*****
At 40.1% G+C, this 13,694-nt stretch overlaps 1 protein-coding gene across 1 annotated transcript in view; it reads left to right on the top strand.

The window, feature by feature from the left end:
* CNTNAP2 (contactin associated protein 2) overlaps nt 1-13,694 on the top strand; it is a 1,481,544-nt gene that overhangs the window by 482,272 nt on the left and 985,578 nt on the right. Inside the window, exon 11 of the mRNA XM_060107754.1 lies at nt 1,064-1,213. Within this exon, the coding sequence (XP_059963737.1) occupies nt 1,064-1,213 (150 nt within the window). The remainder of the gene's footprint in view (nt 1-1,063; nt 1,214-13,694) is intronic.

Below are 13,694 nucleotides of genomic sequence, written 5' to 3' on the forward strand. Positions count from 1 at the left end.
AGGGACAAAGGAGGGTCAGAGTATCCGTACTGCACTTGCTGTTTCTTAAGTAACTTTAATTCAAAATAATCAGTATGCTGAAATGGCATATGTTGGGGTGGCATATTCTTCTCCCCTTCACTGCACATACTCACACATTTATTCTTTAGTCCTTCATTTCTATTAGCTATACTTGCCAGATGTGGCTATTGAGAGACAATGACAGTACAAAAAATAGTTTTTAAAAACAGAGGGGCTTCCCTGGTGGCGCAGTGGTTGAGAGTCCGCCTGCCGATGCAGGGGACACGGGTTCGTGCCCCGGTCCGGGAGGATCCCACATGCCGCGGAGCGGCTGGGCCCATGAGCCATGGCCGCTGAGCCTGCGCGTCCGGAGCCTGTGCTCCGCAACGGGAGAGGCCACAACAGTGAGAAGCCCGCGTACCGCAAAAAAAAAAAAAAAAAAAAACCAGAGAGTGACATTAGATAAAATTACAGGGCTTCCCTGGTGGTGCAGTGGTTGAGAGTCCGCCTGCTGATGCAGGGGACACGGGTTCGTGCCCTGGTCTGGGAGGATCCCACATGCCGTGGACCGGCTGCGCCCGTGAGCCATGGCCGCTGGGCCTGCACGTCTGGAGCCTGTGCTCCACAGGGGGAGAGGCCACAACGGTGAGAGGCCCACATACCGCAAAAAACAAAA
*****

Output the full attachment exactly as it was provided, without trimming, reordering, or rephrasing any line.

At 40.1% G+C, this 13,694-nt stretch overlaps 1 protein-coding gene across 1 annotated transcript in view; it reads left to right on the top strand.

The window, feature by feature from the left end:
* CNTNAP2 (contactin associated protein 2) overlaps nt 1-13,694 on the top strand; it is a 1,481,544-nt gene that overhangs the window by 482,272 nt on the left and 985,578 nt on the right. Inside the window, exon 11 of the mRNA XM_060107754.1 lies at nt 1,064-1,213. Within this exon, the coding sequence (XP_059963737.1) occupies nt 1,064-1,213 (150 nt within the window). The remainder of the gene's footprint in view (nt 1-1,063; nt 1,214-13,694) is intronic.

Below are 13,694 nucleotides of genomic sequence, written 5' to 3' on the forward strand. Positions count from 1 at the left end.
AGGGACAAAGGAGGGTCAGAGTATCCGTACTGCACTTGCTGTTTCTTAAGTAACTTTAATTCAAAATAATCAGTATGCTGAAATGGCATATGTTGGGGTGGCATATTCTTCTCCCCTTCACTGCACATACTCACACATTTATTCTTTAGTCCTTCATTTCTATTAGCTATACTTGCCAGATGTGGCTATTGAGAGACAATGACAGTACAAAAAATAGTTTTTAAAAACAGAGGGGCTTCCCTGGTGGCGCAGTGGTTGAGAGTCCGCCTGCCGATGCAGGGGACACGGGTTCGTGCCCCGGTCCGGGAGGATCCCACATGCCGCGGAGCGGCTGGGCCCATGAGCCATGGCCGCTGAGCCTGCGCGTCCGGAGCCTGTGCTCCGCAACGGGAGAGGCCACAACAGTGAGAAGCCCGCGTACCGCAAAAAAAAAAAAAAAAAAAAACCAGAGAGTGACATTAGATAAAATTACAGGGCTTCCCTGGTGGTGCAGTGGTTGAGAGTCCGCCTGCTGATGCAGGGGACACGGGTTCGTGCCCTGGTCTGGGAGGATCCCACATGCCGTGGACCGGCTGCGCCCGTGAGCCATGGCCGCTGGGCCTGCACGTCTGGAGCCTGTGCTCCACAGGGGGAGAGGCCACAACGGTGAGAGGCCCACATACCGCAAAAAACAAAA